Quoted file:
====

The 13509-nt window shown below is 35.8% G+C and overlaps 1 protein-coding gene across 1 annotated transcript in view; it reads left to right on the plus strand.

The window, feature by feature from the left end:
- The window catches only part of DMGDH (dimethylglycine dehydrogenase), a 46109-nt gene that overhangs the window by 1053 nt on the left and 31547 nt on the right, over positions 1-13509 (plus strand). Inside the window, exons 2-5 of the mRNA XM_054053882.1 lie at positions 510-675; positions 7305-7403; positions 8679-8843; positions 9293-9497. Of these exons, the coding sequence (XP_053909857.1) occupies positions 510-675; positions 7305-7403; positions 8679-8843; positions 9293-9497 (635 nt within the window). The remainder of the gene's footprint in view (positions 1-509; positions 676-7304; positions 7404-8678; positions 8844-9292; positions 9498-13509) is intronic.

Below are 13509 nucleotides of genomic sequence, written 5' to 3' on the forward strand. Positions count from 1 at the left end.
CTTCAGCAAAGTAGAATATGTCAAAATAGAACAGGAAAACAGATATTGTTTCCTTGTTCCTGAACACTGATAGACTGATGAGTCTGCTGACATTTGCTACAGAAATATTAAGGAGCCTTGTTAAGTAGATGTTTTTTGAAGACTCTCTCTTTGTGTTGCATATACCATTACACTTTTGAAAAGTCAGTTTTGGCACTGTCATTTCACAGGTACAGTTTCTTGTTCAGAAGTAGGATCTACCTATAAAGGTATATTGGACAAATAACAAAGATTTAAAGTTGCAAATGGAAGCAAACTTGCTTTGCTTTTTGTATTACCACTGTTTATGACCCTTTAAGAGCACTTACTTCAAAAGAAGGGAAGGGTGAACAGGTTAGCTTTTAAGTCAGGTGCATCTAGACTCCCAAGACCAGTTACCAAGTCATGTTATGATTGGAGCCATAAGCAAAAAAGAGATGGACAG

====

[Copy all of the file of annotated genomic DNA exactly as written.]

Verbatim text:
The 13509-nt window shown below is 35.8% G+C and overlaps 1 protein-coding gene across 1 annotated transcript in view; it reads left to right on the plus strand.

The window, feature by feature from the left end:
- The window catches only part of DMGDH (dimethylglycine dehydrogenase), a 46109-nt gene that overhangs the window by 1053 nt on the left and 31547 nt on the right, over positions 1-13509 (plus strand). Inside the window, exons 2-5 of the mRNA XM_054053882.1 lie at positions 510-675; positions 7305-7403; positions 8679-8843; positions 9293-9497. Of these exons, the coding sequence (XP_053909857.1) occupies positions 510-675; positions 7305-7403; positions 8679-8843; positions 9293-9497 (635 nt within the window). The remainder of the gene's footprint in view (positions 1-509; positions 676-7304; positions 7404-8678; positions 8844-9292; positions 9498-13509) is intronic.

Below are 13509 nucleotides of genomic sequence, written 5' to 3' on the forward strand. Positions count from 1 at the left end.
CTTCAGCAAAGTAGAATATGTCAAAATAGAACAGGAAAACAGATATTGTTTCCTTGTTCCTGAACACTGATAGACTGATGAGTCTGCTGACATTTGCTACAGAAATATTAAGGAGCCTTGTTAAGTAGATGTTTTTTGAAGACTCTCTCTTTGTGTTGCATATACCATTACACTTTTGAAAAGTCAGTTTTGGCACTGTCATTTCACAGGTACAGTTTCTTGTTCAGAAGTAGGATCTACCTATAAAGGTATATTGGACAAATAACAAAGATTTAAAGTTGCAAATGGAAGCAAACTTGCTTTGCTTTTTGTATTACCACTGTTTATGACCCTTTAAGAGCACTTACTTCAAAAGAAGGGAAGGGTGAACAGGTTAGCTTTTAAGTCAGGTGCATCTAGACTCCCAAGACCAGTTACCAAGTCATGTTATGATTGGAGCCATAAGCAAAAAAGAGATGGACAG